No Relief for Iraqi Doctors

As thousands of doctors leave Iraq, those who remain to heal the sick say they need more security and less corruption.

Iraq's Ministry of Health has earned itself a reputation for engaging in massive spending in certain areas, while basic medical supplies and medicines are left unfunded and lacking (GALLO/GETTY)
“The hospital is crowded, the medical staff are overloaded, and we are deficient of medical staff because doctors continue to leave Iraq,” Dr Yehiyah Karim, a general surgeon at Baghdad Medical City, told Al Jazeera, “There is still the targeting of doctors.”

Dr Karim said that many Iraqi doctors are continuing to flee the country because kidnappings and assassinations are ongoing problems. Since the US invasion in 2003, doctors and other professionals in Iraq have been targets of these crimes in staggering numbers.

According to the Brookings Institute, prior to the US-led invasion in 2003, Iraq had 34,000 registered physicians. It is estimated 20,000 of those have left the country, and between 2007 and April 2009 only 1,525 had returned.

“Many doctors are still leaving the country because we are in danger,” Dr Karim, whose hospital is the largest medical center in the country, added. “Last week we had three doctors kidnapped in Kirkuk. Following this, doctors there didn’t go to work for two days. We always feel insecure about our safety.”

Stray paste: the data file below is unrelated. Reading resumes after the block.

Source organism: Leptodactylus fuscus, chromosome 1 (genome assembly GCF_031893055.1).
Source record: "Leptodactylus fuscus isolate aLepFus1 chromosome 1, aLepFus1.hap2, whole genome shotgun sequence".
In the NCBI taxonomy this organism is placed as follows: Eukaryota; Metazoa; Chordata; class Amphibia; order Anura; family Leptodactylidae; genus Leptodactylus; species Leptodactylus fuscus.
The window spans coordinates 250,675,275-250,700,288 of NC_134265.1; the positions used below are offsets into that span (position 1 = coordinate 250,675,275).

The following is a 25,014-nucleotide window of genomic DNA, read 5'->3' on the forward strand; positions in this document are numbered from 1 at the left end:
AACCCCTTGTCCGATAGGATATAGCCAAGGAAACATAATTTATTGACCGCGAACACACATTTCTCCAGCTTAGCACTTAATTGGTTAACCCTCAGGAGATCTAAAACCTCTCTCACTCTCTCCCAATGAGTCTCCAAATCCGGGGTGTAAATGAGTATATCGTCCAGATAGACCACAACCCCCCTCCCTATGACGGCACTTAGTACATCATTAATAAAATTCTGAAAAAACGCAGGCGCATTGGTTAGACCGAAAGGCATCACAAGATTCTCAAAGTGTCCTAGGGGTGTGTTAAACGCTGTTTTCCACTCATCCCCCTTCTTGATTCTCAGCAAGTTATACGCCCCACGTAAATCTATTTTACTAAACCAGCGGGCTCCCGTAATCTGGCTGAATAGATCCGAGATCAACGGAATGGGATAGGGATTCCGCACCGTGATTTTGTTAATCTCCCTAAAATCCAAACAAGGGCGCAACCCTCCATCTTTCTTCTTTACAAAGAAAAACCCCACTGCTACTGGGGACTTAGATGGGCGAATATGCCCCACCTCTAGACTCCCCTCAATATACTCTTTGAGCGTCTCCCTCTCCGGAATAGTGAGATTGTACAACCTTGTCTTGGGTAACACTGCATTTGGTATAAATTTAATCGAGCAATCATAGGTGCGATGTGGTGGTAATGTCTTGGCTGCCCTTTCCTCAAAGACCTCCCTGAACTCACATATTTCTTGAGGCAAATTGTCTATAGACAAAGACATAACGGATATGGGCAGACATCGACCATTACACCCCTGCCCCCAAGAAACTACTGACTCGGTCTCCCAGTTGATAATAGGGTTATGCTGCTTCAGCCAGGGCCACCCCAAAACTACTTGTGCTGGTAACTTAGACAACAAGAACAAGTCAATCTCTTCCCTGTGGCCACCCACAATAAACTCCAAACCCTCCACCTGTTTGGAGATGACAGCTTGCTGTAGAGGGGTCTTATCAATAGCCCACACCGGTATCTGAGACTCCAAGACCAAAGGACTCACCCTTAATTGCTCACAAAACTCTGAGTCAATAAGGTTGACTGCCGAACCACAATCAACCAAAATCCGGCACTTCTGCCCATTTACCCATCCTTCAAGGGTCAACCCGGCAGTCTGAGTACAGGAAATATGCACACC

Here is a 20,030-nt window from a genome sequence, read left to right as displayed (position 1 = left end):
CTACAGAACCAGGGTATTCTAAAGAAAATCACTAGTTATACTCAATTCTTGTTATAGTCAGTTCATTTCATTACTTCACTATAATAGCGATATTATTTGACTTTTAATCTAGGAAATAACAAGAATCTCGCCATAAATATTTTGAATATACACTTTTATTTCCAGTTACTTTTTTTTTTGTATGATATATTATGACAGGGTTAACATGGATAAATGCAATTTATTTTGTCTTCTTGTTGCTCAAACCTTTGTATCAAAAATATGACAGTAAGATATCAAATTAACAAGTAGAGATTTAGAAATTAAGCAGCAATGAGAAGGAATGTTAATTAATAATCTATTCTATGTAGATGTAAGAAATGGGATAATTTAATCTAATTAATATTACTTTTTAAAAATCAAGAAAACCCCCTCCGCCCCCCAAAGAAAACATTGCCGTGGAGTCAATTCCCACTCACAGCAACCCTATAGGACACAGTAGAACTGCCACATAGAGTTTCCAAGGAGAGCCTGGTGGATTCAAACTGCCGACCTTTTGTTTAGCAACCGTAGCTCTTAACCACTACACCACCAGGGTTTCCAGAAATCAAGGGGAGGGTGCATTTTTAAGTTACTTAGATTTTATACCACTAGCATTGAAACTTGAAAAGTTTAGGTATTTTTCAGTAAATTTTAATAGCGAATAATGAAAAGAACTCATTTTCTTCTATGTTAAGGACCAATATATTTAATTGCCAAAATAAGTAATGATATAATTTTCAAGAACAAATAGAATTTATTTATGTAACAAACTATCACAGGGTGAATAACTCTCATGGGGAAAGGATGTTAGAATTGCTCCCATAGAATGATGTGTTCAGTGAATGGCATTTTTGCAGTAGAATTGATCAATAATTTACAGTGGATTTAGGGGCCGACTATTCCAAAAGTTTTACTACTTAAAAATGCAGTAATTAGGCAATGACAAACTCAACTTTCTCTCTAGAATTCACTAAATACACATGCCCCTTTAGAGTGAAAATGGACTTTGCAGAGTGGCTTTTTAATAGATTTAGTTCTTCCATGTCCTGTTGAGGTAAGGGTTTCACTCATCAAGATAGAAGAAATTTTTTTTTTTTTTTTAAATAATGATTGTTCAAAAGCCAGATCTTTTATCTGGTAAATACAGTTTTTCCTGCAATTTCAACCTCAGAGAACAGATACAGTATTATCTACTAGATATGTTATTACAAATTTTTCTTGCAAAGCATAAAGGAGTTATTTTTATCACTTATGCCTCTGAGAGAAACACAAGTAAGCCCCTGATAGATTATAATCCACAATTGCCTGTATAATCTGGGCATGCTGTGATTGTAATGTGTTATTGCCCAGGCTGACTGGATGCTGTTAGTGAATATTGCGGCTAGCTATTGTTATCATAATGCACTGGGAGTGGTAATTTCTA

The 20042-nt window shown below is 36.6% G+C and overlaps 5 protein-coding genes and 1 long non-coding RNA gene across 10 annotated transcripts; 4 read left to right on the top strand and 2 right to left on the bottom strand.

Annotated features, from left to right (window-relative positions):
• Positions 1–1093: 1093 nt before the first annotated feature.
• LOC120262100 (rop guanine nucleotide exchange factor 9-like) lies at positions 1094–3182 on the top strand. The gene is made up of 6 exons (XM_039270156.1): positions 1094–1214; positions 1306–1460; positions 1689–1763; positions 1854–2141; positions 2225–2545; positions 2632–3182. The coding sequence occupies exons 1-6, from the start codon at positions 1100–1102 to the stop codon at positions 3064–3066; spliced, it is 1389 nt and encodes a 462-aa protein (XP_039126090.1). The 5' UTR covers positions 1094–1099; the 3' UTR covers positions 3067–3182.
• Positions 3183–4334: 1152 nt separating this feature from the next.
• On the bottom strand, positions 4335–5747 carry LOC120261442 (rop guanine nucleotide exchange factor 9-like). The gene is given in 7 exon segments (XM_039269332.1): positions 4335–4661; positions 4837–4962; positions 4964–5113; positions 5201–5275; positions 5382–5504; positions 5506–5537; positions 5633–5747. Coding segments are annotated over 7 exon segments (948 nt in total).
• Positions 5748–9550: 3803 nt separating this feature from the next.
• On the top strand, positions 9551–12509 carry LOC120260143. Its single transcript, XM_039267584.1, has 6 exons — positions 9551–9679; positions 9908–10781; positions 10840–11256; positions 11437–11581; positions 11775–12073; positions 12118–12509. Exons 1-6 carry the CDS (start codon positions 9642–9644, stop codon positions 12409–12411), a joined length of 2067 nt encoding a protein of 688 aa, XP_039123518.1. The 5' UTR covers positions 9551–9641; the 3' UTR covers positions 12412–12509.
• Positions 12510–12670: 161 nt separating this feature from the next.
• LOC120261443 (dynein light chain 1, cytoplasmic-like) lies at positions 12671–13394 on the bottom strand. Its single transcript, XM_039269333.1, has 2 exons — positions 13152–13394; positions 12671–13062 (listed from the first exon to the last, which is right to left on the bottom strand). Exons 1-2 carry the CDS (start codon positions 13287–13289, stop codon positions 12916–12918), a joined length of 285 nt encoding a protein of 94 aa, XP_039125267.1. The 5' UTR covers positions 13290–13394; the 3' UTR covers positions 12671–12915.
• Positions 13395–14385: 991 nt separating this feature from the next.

Dr Haidar Ali, a neurological consultant at Baghdad’s neurosurgery hospital, told Al Jazeera he often searches his car for sticky bombs, explosive devices that are usually attached to the bottom of a vehicle.

“Many of my colleagues have died this way,” he said, “A couple of months ago the dean of Mustansiriya University got into his car, it blew up, and he died. He was one of the best surgeons of Baghdad. He was dean of a college and a university professor.”

Dr Ali knows many colleagues who have been kidnapped or assassinated going to and from work. While Iraq’s professional class seems to be singled out for kidnappings, Dr Ali thinks the situation is similar for all Iraqis.
“Most Iraqis are targeted. Nobody is protected, and nobody is beyond danger or risk. There are lots of professionals, and normal people and army officers and police, are all being targeted.”

Insecurity and corruption

Dr Zi’aad Tariq, a spokesman for Iraq’s Ministry of Health, acknowledges the ongoing security problems for doctors.

“Definitely there is a security problem in Iraq,” Dr Tariq told Al Jazeera. “There are a lot of attacks regarding Iraqi doctors. This forces doctors to leave to Jordan, Dubai, or sometimes the US, and we have thousands of doctors now outside of Iraq, and we’ve lost them and their services.”

Read the rest of the story at Al Jazeera English